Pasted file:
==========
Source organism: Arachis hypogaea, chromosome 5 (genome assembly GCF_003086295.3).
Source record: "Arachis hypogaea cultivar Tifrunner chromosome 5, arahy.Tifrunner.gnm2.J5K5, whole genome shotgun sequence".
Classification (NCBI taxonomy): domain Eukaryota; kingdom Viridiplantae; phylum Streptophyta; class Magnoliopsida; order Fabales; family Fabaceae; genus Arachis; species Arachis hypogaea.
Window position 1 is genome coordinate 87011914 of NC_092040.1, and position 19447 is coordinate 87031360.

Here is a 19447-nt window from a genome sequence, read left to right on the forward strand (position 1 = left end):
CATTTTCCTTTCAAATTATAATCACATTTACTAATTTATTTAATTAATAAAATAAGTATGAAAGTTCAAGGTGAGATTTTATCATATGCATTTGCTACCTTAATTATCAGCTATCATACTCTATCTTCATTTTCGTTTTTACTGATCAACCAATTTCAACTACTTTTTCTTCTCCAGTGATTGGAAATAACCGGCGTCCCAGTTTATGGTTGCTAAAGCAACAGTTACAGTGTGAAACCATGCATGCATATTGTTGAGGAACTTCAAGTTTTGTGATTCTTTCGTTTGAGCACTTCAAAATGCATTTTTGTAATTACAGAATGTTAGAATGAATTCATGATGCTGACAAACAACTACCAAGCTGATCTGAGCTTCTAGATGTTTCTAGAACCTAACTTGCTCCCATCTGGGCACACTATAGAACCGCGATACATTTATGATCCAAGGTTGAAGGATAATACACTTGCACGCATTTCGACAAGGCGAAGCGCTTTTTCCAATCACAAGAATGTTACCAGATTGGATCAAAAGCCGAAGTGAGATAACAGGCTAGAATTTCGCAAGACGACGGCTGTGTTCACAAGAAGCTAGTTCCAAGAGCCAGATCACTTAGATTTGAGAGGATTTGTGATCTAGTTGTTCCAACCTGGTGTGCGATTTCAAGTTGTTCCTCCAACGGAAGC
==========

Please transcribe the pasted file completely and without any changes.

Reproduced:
Source organism: Arachis hypogaea, chromosome 5 (genome assembly GCF_003086295.3).
Source record: "Arachis hypogaea cultivar Tifrunner chromosome 5, arahy.Tifrunner.gnm2.J5K5, whole genome shotgun sequence".
Classification (NCBI taxonomy): domain Eukaryota; kingdom Viridiplantae; phylum Streptophyta; class Magnoliopsida; order Fabales; family Fabaceae; genus Arachis; species Arachis hypogaea.
Window position 1 is genome coordinate 87011914 of NC_092040.1, and position 19447 is coordinate 87031360.

Here is a 19447-nt window from a genome sequence, read left to right on the forward strand (position 1 = left end):
CATTTTCCTTTCAAATTATAATCACATTTACTAATTTATTTAATTAATAAAATAAGTATGAAAGTTCAAGGTGAGATTTTATCATATGCATTTGCTACCTTAATTATCAGCTATCATACTCTATCTTCATTTTCGTTTTTACTGATCAACCAATTTCAACTACTTTTTCTTCTCCAGTGATTGGAAATAACCGGCGTCCCAGTTTATGGTTGCTAAAGCAACAGTTACAGTGTGAAACCATGCATGCATATTGTTGAGGAACTTCAAGTTTTGTGATTCTTTCGTTTGAGCACTTCAAAATGCATTTTTGTAATTACAGAATGTTAGAATGAATTCATGATGCTGACAAACAACTACCAAGCTGATCTGAGCTTCTAGATGTTTCTAGAACCTAACTTGCTCCCATCTGGGCACACTATAGAACCGCGATACATTTATGATCCAAGGTTGAAGGATAATACACTTGCACGCATTTCGACAAGGCGAAGCGCTTTTTCCAATCACAAGAATGTTACCAGATTGGATCAAAAGCCGAAGTGAGATAACAGGCTAGAATTTCGCAAGACGACGGCTGTGTTCACAAGAAGCTAGTTCCAAGAGCCAGATCACTTAGATTTGAGAGGATTTGTGATCTAGTTGTTCCAACCTGGTGTGCGATTTCAAGTTGTTCCTCCAACGGAAGC